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About 15.6¢ out of every $1000 transaction during the year was fraudulent, just a fraction of the $1.8 trillion spent through cards and cheques in total, according to the Australian Payments Clearing Association [APCA].

Transactions that do not require the customers’ presence, such as online, telephone and mail shopping, are the most susceptible and the increasing rate of online shopping is likely to push fraud statistics higher in coming years.

‘‘As people take to online shopping enthusiastically…that is a more challenging fraud environment because you do not know who you are dealing with and you do not know who is watching. That is an ongoing challenge for the entire industry,’’ chief executive of the APCA, Chris Hamilton, said.

However, the average amount stolen during a fraudulent credit card transaction has dropped from $365 to $225 because criminals are ‘‘testing’’ their methods and trying to hide among normal transactions, he added.

About $14 million was stolen using debit cards that require a personal identification number [PIN]. This is down from a peak of $27.9 million in 2009-10 when Australia was targeted by international criminal groups skimming ATMs and eftpos machines. Since the group was busted machines have been updated and more Australian cards fitted with micro-chips that are harder to copy than magnetic strips.  But criminals have found new techniques with debit card fraud rising to $7.7 million between December 2011 and June 2012, compared to $5.2 million in the previous six months.

‘‘We understand there has been an increase in skimming activity at ATMs, in petrol stations and in taxis. Consumers can help stay safe by keeping their card in sight when making payments and always covering their hand when entering their PIN at point-of-sale terminals and ATMs,’’ Mr Hamilton said.

Banks and credit unions usually reimburse card holders, providing the customer is not at fault.

Cheque fraud declined to $7.9 million in 2011-12 from a peak of $18 million in 2010 as fewer people use cheque books. However, it is more damaging with fraud reaching an average value of $11,000.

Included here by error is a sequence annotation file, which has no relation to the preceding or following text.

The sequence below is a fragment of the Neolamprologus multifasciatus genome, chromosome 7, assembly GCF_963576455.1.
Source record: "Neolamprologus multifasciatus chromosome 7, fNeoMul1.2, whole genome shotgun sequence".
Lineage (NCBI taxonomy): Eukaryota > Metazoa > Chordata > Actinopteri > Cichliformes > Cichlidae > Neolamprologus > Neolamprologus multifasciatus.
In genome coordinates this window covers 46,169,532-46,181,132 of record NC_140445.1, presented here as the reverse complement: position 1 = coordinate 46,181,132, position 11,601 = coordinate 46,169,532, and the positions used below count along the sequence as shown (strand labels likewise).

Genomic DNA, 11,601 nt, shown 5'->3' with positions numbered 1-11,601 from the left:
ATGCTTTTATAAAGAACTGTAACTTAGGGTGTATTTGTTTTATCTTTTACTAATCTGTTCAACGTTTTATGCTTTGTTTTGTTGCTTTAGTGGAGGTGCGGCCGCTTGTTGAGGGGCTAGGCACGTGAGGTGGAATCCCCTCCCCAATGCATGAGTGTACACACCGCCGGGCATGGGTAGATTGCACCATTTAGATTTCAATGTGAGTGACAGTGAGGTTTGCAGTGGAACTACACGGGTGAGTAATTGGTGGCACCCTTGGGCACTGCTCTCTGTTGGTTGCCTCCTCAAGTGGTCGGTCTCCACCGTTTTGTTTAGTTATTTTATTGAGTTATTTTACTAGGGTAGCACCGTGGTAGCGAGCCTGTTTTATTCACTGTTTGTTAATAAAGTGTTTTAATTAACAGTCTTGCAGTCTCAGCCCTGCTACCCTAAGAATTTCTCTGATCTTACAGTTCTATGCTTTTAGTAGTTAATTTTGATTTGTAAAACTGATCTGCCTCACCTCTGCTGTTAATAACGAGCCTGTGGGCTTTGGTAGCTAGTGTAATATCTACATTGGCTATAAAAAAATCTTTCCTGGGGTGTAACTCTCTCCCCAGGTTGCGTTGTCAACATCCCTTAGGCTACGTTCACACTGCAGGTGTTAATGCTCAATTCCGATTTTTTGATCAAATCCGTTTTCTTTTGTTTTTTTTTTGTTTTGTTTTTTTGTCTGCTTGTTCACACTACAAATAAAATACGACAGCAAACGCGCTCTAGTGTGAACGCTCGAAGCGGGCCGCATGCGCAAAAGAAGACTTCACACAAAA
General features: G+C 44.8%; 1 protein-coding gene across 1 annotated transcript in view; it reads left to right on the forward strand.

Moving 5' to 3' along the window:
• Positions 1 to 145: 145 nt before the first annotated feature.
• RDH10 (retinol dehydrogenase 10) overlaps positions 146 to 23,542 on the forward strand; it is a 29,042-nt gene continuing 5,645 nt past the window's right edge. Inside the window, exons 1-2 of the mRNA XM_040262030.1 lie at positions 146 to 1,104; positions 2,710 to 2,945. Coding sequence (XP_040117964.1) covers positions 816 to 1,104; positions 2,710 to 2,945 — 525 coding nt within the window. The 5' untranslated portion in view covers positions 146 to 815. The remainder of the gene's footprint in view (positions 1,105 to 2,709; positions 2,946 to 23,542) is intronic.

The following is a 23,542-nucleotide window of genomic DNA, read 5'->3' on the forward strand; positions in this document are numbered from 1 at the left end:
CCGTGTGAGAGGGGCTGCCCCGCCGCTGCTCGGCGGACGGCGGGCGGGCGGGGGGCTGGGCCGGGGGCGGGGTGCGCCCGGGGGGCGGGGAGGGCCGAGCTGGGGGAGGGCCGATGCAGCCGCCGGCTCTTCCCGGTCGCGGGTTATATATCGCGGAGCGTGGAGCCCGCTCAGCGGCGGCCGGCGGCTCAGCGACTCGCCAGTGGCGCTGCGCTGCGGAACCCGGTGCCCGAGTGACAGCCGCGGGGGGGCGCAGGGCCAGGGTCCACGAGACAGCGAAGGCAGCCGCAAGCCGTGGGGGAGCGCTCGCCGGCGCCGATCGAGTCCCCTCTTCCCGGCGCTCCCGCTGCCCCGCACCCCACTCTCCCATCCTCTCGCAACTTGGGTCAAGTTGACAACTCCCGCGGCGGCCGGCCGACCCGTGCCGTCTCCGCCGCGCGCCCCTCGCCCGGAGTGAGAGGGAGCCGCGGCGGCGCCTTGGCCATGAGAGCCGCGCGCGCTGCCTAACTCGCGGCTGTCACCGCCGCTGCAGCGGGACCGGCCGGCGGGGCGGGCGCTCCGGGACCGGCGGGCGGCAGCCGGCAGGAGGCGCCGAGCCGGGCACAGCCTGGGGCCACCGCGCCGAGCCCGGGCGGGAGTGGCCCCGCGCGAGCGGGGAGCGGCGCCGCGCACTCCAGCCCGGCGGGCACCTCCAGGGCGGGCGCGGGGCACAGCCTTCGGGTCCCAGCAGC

‘‘The guys who used to be experts at cheque fraud are finding it harder and harder to do that, they are gradually going out of business. So I suspect what you are seeing are the last few people who are trying to engage in cheque fraud going after larger and larger values,’’ Mr Hamilton said
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USA HOUSING MARKET.SO CHEAP NOW U CAN BUY WITH YOUR CREDIT CARD.SO WHAT ARE U WAITING FOR.GET THE FREE PROPERTY REPORT NOW HERE.

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HACKERS GET INTO CREDIT CARDS OF COSMETIC COMPANY

Customers warned

as hackers target

cosmetics retailer

Megan Levy
February 15, 2011

Thousands of online shoppers who recently purchased items from the popular cosmetics group Lush have been warned to contact their banks after the company’s Australian and New Zealand website was targeted by hackers.

Lush has taken down its website this morning and replaced it with a statement warning that customers’ personal details, including credit card numbers, may have been compromised.

‘‘We urgently advise customers who have placed an online order with Lush Australia and New Zealand to contact their bank to discuss if cancelling their credit cards is advisable,’’ the company’s website says.

It follows a similar attack on the UK branch of the handmade cosmetics company last month, during which anyone who placed an online order between 4 October and 20 January was exposed to the privacy breach.

Following that attack, many Lush customers reported that their cards had been used fraudulently.

In today’s statement, Lush said the Australian and New Zealand websites were not linked to the Lush UK website, but had been separately targeted.

‘‘As a precautionary matter we have removed access to our website while we carry out further security checks,’’ the statement says.

‘‘Lush is working with the police, forensic investigators and banks and doing all that we can to investigate the breach in privacy.

‘‘We are currently in the process of contacting each of our online customers individually by email.’’

The security breach has not affected customers who used the mail order phone line, the statement says.

‘‘Again, we would like to say that we are truly sorry and thank all our customers for standing shoulder to shoulder with us during this difficult time,’’ the website says.

Lush has previously been praised by green campaigners for not using animal fats in its products, as well as its stance against animal testing. Tests are performed on human volunteers instead.

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APPLY FOR A NEW CHEAP CREDIT CARD HERE

The structure of this system here will enable you to apply for a credit card on line compare the rates being offered  and get an approval the same day.